The idea of colonial New Zealand as a man’s country is supported by statistics. In 1864 there were far more males than females living in the four main cities (Auckland, Wellington, Christchurch and Dunedin). The proportion of males to females was even higher for the whole colony.
By 1891, while males continued to outnumber females overall, there were more females than males living in the cities. Women were particularly attracted to city life because it provided greater work, social and cultural opportunities than rural areas. In 1906 there were 49 males to every 51 females in the cities. Except for the interwar period (1921–36), this ratio remained relatively constant until 1996.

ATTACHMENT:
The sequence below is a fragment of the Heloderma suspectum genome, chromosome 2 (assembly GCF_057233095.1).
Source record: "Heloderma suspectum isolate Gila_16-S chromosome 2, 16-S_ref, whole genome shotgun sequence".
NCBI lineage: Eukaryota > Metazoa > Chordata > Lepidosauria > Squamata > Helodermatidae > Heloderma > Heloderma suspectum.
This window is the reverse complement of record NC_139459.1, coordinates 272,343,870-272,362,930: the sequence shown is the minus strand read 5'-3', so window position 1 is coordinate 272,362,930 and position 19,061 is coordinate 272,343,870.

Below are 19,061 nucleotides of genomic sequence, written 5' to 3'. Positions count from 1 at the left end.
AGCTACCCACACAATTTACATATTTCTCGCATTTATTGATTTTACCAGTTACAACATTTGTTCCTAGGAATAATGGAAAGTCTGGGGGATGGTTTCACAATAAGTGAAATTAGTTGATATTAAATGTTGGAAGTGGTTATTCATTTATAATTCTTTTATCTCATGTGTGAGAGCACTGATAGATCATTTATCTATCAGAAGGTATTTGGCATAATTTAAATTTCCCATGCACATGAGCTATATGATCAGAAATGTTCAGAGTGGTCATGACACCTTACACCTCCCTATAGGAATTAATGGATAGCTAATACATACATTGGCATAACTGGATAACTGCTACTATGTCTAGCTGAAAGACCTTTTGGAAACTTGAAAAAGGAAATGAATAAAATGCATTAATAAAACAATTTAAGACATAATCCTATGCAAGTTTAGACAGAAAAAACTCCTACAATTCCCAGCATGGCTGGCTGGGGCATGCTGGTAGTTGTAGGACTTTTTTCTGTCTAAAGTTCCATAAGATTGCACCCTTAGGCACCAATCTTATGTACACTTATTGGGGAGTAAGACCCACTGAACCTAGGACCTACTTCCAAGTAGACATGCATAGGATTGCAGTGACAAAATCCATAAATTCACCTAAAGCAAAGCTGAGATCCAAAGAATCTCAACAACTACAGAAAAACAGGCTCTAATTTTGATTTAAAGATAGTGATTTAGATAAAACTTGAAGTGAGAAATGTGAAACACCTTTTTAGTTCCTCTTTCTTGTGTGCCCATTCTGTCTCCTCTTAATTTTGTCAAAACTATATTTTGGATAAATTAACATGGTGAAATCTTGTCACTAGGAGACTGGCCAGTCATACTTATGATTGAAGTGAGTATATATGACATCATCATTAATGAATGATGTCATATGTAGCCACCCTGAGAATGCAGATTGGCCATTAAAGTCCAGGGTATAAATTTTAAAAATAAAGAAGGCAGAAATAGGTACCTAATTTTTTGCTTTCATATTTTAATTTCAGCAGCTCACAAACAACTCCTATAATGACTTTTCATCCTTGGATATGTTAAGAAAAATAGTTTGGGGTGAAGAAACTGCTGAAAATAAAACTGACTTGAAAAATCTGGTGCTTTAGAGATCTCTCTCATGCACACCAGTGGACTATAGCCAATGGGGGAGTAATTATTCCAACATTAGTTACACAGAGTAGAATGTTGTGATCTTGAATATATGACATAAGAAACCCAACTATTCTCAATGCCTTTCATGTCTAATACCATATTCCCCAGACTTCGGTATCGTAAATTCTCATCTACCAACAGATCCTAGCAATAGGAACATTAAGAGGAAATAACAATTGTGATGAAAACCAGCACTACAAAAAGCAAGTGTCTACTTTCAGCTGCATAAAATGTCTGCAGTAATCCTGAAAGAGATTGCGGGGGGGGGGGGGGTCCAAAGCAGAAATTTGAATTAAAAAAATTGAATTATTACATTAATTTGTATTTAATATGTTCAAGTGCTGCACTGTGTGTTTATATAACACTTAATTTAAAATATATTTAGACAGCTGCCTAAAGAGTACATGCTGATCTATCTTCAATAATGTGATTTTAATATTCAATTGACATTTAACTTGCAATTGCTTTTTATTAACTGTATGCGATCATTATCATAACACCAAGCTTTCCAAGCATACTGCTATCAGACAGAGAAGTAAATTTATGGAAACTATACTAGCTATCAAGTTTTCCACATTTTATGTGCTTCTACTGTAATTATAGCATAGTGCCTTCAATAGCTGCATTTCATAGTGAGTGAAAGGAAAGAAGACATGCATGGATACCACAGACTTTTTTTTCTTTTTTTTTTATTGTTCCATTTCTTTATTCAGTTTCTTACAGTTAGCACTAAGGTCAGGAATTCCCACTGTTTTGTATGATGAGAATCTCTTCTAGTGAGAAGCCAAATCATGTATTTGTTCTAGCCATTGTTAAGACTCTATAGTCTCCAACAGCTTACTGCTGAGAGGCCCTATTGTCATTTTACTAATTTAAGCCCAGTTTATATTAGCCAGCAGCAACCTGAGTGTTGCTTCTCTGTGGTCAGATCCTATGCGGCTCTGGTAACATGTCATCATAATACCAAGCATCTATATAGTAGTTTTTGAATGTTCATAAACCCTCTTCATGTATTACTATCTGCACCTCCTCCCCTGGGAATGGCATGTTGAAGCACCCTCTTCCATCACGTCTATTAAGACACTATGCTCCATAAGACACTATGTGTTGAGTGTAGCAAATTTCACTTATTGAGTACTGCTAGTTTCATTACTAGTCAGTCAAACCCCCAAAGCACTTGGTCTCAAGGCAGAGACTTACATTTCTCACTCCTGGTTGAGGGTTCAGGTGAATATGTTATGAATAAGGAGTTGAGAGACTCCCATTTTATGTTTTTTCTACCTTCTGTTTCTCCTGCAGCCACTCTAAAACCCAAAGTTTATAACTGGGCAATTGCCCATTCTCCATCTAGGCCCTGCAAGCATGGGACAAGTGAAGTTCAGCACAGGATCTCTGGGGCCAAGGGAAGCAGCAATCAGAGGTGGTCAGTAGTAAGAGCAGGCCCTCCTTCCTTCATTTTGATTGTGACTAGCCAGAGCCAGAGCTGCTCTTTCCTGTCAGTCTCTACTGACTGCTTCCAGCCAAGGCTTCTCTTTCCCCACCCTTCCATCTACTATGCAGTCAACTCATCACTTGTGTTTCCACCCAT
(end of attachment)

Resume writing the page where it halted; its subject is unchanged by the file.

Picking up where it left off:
Nationally, a more balanced sex ratio was emerging by 1921. In 1981 there were slightly fewer males than females in New Zealand, and by 1996 the overall gender balance paralleled that of the four main cities. Women’s longer life expectancy partly explains the difference.
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Source: Statistics New Zealand